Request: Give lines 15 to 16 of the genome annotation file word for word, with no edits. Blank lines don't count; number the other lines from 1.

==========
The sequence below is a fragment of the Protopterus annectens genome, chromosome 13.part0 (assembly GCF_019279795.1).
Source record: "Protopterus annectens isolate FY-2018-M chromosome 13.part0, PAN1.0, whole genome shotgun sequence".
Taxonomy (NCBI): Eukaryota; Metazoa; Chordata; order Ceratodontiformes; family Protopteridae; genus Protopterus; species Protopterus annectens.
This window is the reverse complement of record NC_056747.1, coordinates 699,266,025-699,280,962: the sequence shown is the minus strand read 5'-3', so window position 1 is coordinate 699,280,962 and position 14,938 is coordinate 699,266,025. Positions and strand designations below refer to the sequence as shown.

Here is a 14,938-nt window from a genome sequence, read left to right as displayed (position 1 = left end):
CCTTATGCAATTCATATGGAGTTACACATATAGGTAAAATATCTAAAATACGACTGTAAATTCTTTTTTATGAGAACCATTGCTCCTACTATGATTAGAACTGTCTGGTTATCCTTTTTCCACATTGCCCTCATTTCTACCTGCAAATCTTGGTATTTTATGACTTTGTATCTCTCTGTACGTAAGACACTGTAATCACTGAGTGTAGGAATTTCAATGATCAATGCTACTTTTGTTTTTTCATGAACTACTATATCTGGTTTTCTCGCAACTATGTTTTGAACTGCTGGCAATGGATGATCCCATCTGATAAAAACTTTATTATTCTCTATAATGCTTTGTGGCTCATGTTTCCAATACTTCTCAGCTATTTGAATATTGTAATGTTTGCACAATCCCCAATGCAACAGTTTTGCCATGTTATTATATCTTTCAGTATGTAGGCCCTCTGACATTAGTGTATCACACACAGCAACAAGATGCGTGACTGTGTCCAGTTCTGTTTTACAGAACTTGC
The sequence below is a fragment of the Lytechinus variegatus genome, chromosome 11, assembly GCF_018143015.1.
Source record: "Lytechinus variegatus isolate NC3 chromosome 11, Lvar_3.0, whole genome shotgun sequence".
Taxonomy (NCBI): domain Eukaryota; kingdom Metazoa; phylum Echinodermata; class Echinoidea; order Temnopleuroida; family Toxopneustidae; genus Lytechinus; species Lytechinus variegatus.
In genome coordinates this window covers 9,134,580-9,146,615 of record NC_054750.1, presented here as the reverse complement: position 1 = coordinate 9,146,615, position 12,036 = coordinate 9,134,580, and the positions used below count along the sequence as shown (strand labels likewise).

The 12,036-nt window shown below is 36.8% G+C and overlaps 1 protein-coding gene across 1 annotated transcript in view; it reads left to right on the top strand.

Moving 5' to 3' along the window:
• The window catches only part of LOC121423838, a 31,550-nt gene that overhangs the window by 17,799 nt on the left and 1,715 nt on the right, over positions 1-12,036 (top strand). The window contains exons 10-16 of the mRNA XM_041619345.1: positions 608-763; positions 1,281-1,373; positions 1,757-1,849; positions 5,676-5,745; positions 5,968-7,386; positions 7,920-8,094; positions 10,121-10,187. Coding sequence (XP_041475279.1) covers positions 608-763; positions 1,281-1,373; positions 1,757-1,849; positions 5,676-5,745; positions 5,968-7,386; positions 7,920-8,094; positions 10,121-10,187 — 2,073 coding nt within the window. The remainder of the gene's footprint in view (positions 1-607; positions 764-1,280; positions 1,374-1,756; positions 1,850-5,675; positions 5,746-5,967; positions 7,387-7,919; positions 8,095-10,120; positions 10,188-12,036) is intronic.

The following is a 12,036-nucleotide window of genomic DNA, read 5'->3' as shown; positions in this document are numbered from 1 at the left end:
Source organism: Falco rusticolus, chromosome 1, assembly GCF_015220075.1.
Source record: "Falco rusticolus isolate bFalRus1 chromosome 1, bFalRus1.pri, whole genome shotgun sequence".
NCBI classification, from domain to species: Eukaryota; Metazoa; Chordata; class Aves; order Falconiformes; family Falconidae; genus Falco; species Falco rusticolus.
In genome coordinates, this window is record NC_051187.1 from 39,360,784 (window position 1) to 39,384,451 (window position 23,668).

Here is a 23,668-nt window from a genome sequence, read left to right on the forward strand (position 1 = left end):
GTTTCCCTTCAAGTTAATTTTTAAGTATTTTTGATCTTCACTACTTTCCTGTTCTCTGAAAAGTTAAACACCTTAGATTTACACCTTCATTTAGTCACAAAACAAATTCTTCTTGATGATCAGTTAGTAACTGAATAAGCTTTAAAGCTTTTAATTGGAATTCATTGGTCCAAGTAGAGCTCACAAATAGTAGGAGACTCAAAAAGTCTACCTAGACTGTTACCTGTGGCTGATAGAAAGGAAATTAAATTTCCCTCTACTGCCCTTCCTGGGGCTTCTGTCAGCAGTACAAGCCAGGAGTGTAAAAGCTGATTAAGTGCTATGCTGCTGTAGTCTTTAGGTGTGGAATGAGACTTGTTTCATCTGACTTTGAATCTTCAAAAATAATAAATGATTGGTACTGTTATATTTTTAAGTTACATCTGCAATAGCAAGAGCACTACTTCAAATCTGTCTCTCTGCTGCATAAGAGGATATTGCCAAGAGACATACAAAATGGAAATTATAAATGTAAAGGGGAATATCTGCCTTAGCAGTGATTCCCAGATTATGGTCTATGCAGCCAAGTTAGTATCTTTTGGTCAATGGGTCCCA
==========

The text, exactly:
Source organism: Falco rusticolus, chromosome 1, assembly GCF_015220075.1.
Source record: "Falco rusticolus isolate bFalRus1 chromosome 1, bFalRus1.pri, whole genome shotgun sequence".